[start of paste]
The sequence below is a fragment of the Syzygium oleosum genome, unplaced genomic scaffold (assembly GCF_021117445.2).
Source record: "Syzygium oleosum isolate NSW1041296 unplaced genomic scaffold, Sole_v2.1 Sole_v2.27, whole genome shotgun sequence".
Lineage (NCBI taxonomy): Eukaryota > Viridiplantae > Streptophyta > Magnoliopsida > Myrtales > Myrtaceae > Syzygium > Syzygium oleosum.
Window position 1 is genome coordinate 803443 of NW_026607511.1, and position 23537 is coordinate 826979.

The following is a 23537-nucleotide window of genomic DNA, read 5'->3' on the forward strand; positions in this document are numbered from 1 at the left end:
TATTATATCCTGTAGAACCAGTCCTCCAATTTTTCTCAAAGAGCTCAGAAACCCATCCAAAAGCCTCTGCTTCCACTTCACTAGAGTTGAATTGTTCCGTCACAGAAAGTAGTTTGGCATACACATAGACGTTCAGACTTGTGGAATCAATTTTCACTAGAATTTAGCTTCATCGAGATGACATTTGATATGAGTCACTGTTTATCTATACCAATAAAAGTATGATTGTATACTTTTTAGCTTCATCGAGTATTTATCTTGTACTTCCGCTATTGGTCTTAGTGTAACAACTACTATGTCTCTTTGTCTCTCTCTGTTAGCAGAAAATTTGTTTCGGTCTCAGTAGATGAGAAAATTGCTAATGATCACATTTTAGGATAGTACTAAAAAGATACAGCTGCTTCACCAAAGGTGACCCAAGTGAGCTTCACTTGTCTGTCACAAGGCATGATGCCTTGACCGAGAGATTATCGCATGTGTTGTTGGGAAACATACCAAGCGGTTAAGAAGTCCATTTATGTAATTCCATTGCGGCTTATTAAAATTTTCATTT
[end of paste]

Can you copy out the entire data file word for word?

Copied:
The sequence below is a fragment of the Syzygium oleosum genome, unplaced genomic scaffold (assembly GCF_021117445.2).
Source record: "Syzygium oleosum isolate NSW1041296 unplaced genomic scaffold, Sole_v2.1 Sole_v2.27, whole genome shotgun sequence".
Lineage (NCBI taxonomy): Eukaryota > Viridiplantae > Streptophyta > Magnoliopsida > Myrtales > Myrtaceae > Syzygium > Syzygium oleosum.
Window position 1 is genome coordinate 803443 of NW_026607511.1, and position 23537 is coordinate 826979.

The following is a 23537-nucleotide window of genomic DNA, read 5'->3' on the forward strand; positions in this document are numbered from 1 at the left end:
TATTATATCCTGTAGAACCAGTCCTCCAATTTTTCTCAAAGAGCTCAGAAACCCATCCAAAAGCCTCTGCTTCCACTTCACTAGAGTTGAATTGTTCCGTCACAGAAAGTAGTTTGGCATACACATAGACGTTCAGACTTGTGGAATCAATTTTCACTAGAATTTAGCTTCATCGAGATGACATTTGATATGAGTCACTGTTTATCTATACCAATAAAAGTATGATTGTATACTTTTTAGCTTCATCGAGTATTTATCTTGTACTTCCGCTATTGGTCTTAGTGTAACAACTACTATGTCTCTTTGTCTCTCTCTGTTAGCAGAAAATTTGTTTCGGTCTCAGTAGATGAGAAAATTGCTAATGATCACATTTTAGGATAGTACTAAAAAGATACAGCTGCTTCACCAAAGGTGACCCAAGTGAGCTTCACTTGTCTGTCACAAGGCATGATGCCTTGACCGAGAGATTATCGCATGTGTTGTTGGGAAACATACCAAGCGGTTAAGAAGTCCATTTATGTAATTCCATTGCGGCTTATTAAAATTTTCATTT